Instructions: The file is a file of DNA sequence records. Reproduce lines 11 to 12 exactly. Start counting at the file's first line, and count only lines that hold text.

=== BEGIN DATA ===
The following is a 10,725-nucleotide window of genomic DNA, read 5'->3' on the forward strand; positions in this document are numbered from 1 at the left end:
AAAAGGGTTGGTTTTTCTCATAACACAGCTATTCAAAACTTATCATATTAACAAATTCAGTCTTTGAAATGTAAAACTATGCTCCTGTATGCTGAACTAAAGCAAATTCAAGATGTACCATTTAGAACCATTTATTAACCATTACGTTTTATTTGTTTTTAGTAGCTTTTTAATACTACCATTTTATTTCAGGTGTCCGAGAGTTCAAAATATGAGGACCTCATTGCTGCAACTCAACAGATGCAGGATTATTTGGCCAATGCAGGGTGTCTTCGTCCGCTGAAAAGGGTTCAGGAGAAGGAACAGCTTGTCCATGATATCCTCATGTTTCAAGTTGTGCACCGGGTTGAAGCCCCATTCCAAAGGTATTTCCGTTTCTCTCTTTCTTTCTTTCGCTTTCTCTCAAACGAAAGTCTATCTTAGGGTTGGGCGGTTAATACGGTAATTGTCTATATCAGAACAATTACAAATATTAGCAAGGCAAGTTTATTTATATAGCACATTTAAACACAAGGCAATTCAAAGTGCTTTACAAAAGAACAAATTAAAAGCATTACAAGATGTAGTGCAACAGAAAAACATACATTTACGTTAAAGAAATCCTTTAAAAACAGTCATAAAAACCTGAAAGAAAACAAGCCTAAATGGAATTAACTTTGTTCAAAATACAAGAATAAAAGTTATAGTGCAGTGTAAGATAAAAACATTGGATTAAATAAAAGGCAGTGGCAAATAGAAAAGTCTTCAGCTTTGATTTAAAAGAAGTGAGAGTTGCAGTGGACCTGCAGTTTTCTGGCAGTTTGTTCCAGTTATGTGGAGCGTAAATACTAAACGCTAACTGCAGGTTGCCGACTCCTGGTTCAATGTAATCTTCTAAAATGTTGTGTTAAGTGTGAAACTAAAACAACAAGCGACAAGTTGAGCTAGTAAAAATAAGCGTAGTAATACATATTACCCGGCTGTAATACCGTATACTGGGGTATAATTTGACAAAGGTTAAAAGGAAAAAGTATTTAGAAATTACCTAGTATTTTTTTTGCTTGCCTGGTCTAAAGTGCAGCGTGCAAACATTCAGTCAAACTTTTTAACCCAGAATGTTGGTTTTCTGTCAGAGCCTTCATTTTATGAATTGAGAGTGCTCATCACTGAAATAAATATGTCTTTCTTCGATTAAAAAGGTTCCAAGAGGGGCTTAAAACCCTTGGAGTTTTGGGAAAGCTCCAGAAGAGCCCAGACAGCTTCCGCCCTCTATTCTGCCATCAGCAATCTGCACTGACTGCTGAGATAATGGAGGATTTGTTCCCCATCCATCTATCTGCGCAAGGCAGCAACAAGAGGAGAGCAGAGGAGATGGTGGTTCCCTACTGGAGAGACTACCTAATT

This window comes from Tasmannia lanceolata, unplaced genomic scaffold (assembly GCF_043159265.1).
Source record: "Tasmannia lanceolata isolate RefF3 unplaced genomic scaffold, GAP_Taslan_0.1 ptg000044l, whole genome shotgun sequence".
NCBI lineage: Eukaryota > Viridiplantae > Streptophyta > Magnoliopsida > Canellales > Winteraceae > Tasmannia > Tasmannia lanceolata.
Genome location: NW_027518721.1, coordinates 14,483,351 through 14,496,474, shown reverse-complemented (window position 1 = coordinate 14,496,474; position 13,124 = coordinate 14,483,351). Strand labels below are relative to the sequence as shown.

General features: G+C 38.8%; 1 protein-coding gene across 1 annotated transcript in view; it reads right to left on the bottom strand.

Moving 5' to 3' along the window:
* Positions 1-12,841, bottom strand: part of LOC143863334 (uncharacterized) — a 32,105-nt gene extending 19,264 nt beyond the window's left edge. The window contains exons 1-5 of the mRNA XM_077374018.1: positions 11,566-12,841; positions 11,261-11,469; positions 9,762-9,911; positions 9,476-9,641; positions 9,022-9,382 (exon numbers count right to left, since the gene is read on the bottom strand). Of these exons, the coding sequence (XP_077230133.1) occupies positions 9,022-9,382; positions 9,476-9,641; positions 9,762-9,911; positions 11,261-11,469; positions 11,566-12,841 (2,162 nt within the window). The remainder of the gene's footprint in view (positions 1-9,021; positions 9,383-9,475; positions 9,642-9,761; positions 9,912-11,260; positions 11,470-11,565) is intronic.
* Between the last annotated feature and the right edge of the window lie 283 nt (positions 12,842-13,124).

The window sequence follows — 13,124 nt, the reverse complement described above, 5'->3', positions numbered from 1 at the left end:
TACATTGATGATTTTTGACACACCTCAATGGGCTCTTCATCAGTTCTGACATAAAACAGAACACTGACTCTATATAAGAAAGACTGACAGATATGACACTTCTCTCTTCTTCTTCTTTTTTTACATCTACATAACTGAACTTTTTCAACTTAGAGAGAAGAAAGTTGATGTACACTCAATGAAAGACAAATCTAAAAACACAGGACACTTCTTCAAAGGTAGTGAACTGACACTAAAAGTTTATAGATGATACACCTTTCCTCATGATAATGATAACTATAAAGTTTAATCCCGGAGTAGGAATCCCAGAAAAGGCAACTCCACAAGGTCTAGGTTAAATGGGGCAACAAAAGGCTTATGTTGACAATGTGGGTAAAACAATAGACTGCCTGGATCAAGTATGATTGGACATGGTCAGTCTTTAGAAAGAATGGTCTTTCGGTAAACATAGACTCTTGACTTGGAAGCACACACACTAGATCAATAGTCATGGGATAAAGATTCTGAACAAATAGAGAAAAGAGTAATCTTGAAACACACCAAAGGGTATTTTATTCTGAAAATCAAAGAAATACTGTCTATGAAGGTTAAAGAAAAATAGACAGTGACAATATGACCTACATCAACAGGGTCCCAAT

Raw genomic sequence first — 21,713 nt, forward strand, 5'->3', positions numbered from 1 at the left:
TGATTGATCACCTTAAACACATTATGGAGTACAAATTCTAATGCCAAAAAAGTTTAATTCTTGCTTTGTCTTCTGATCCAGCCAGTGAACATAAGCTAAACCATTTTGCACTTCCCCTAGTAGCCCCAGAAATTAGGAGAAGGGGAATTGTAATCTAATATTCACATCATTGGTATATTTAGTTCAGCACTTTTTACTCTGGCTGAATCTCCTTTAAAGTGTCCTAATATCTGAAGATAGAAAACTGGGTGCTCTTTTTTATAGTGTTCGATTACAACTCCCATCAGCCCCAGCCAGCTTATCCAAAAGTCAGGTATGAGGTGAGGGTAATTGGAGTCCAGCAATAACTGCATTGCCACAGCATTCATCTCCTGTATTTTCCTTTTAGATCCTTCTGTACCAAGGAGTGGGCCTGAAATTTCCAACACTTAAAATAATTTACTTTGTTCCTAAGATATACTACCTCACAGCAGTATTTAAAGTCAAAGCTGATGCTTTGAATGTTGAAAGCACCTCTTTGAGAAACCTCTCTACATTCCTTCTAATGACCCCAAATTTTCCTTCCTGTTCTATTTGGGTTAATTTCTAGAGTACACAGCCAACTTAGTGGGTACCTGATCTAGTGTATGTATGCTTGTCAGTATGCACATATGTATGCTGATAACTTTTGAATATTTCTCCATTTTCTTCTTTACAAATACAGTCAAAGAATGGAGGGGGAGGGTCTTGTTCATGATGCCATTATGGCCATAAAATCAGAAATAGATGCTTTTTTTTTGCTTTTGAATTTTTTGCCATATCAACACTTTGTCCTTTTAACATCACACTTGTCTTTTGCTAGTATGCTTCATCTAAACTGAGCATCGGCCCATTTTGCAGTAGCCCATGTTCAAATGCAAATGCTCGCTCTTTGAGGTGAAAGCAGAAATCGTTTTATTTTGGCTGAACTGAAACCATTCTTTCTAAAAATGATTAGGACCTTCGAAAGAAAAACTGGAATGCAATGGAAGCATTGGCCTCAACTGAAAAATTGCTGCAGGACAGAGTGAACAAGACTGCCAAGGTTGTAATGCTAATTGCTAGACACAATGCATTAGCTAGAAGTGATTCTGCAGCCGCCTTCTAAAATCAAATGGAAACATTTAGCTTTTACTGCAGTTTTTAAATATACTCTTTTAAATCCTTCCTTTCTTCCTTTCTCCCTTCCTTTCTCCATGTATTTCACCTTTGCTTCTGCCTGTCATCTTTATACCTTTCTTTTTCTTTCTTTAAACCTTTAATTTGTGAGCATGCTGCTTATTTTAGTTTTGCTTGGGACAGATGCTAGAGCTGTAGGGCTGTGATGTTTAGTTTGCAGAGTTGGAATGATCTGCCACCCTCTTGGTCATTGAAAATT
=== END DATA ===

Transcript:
The window sequence follows — 13,124 nt, the reverse complement described above, 5'->3', positions numbered from 1 at the left end:
TACATTGATGATTTTTGACACACCTCAATGGGCTCTTCATCAGTTCTGACATAAAACAGAACACTGACTCTATATAAGAAAGACTGACAGATATGACACTTCTCTCTTCTTCTTCTTTTTTTACATCTACATAACTGAACTTTTTCAACTTAGAGAGAAGAAAGTTGATGTACACTCAATGAAAGACAAATCTAAAAACACAGGACACTTCTTCAAAGGTAGTGAACTGACACTAAAAGTTTATAGATGATACACCTTTCCTCATGATAATGATAACTATAAAGTTTAATCCCGGAGTAGGAATCCCAGAAAAGGCAACTCCACAAGGTCTAGGTTAAATGGGGCAACAAAAGGCTTATGTTGACAATGTGGGTAAAACAATAGACTGCCTGGATCAAGTATGATTGGACATGGTCAGTCTTTAGAAAGAATGGTCTTTCGGTAAACATAGACTCTTGACTTGGAAGCACACACACTAGATCAATAGTCATGGGATAAAGATTCTGAACAAATAGAGAAAAGAGTAATCTTGAAACACACCAAAGGGTATTTTATTCTGAAAATCAAAGAAATACTGTCTATGAAGGTTAAAGAAAAATAGACAGTGACAATATGACCTACATCAACAGGGTCCCAAT